How weightlessness works

Amazing facts: why you are really weightless in space

Weight is not kilograms!

It's one of those things about heaviness. If you ask someone: How heavy are you? and he answers, for example: "75 kg", then that may be colloquial, but from a physical point of view this is simply nonsense. Why? Heaviness, i.e. weight, is a weight force and is measured in Newtons (N) and not in kg. Kilograms is a measure of the mass that every body has unchanged regardless of the circumstances, whether on earth or weightless in space. Only the action of gravity on the mass generates a weight F (weight). The two quantities are known to be related to each other via the simple equation F = m * g, whereby in our middle latitudes on earth g = 9.81 m / s ** 2 is the acceleration due to gravity. The correct answer to the question: "How heavy are you? "or" How big is your weight? "should be" 75 kg * 9.81 m / s ** 2 = 735.75 N ". Nobody says anything like that and I would like to bet that very few people realize how wrong it is to give kg.

The force of gravity reaches infinitely far

The kg always stay the same, only the weight changes when you move away from the earth. It decreases quadratically with the distance from the center of the earth, so in principle extends infinitely far into space. Here on the earth's surface, i.e. at 6378 km from the center of the earth, it is 9.81 m / s ** 2 and on the ISS at an altitude of 400 km, i.e. at a distance of 6778 km, it is still 9.81 * (6378/6778) ** 2 = 8.69 m / s ** 2 and thus still 89% like on earth. At the moon it is only 0.03% like on the earth, but that is enough to force the huge mass of the moon on an orbit around the earth.

Also interesting: why most people think wrong

What about weightlessness in space? Let's assume we are on the ISS, so we still have 89% gravity. But because the ISS always flies in a circle around the earth and experiences a centrifugal force that is exactly as great as gravity, both forces cancel each other out to zero. So my weight in orbit has disappeared (a scale in earth orbit shows zero) is because the earth's gravitational force is canceled. My mass remains unchanged.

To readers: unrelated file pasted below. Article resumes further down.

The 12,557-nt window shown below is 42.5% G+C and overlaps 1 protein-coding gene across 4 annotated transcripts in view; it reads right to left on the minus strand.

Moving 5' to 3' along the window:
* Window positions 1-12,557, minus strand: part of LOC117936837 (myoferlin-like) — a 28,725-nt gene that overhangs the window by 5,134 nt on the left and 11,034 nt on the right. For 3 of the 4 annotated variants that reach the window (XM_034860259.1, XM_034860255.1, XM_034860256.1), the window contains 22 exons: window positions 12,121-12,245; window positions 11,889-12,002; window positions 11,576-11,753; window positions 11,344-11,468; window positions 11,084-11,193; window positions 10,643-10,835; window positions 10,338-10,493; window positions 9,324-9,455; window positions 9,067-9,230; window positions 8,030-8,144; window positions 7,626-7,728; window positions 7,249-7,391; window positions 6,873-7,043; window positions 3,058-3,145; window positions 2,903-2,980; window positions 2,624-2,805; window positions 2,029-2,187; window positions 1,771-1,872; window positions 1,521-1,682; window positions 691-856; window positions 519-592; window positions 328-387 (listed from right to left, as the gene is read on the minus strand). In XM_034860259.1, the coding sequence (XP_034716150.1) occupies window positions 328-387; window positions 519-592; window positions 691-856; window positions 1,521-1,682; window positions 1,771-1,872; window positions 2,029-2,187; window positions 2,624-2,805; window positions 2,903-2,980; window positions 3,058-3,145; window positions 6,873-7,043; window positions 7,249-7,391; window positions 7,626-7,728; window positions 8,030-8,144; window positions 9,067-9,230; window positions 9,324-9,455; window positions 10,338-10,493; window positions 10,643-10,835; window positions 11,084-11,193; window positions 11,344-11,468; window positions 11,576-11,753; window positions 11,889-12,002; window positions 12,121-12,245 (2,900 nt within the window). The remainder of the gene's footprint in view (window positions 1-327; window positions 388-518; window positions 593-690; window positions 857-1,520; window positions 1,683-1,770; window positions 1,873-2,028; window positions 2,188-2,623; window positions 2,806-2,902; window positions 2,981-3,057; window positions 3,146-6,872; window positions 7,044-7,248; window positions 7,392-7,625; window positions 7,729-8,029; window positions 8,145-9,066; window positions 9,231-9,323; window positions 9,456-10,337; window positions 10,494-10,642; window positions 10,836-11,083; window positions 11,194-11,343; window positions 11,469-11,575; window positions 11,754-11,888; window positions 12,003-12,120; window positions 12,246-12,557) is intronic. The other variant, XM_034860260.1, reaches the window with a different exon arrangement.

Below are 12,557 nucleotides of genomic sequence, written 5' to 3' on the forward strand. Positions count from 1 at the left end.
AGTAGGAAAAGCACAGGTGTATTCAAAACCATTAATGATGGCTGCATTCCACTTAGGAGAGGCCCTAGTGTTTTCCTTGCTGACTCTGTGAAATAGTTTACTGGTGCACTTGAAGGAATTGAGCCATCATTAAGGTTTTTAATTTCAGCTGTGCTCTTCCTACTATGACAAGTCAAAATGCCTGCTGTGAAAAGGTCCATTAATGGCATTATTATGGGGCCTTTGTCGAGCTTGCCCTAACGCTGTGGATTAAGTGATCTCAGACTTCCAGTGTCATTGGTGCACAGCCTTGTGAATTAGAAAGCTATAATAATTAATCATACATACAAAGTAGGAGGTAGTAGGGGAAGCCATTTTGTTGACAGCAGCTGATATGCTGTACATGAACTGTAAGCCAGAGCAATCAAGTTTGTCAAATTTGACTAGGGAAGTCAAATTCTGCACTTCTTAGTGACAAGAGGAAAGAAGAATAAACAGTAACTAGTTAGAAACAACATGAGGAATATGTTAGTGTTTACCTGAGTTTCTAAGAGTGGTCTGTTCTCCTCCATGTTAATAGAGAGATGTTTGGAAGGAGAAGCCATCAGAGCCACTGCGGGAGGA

Why are you weightless everywhere in space?

Up to this point everything was easy to understand. Now it is getting more difficult: Why are you weightless everywhere in space, even if I fly straight to the moon, like the Apollo astronauts did back then? There is no centrifugal force here to cancel out gravity. The answer is because of inertia. When flying to the moon, the spaceship is braked by gravity. Like braking in a car, this pushes you forward. This is the force of inertia and, like centrifugal force, it balances the force of gravity. In fact, the centrifugal force is also an inertial force, but it acts laterally when I am flying in a circle (accelerating sideways) and the usual inertial force acts back and forth, depending on whether I brake or accelerate in the direction of movement.

What governs the size of my inertia? The answer is, the Lord God made physics in such a way that no matter where you are in space, the inertial force cancels out exactly all acting forces (from the earth, sun, moon, other planets, ...). Therefore one is always weightless in space. The only exception: I accelerate my spaceship with a drive. This pushes me to the floor of the spaceship, which I can measure with a scale. So there is an artificial gravity.

Why aren't you weightless when diving?

Finally the most difficult question: Are you just as weightless diving as you are in space? The answer is trickier, because a diver doesn't weigh the scales underwater, but he is still not weightless. Why? Weightlessness means "cancellation of all external forces by the inertial force in every point of a body." The underlining is crucial, because both gravity and inertial forces act on every mass point of a body and thus cancel each other out at every point an astronaut in space immediately loses orientation when he closes his eyes, because namely the organ of equilibrium (more precisely his macular organs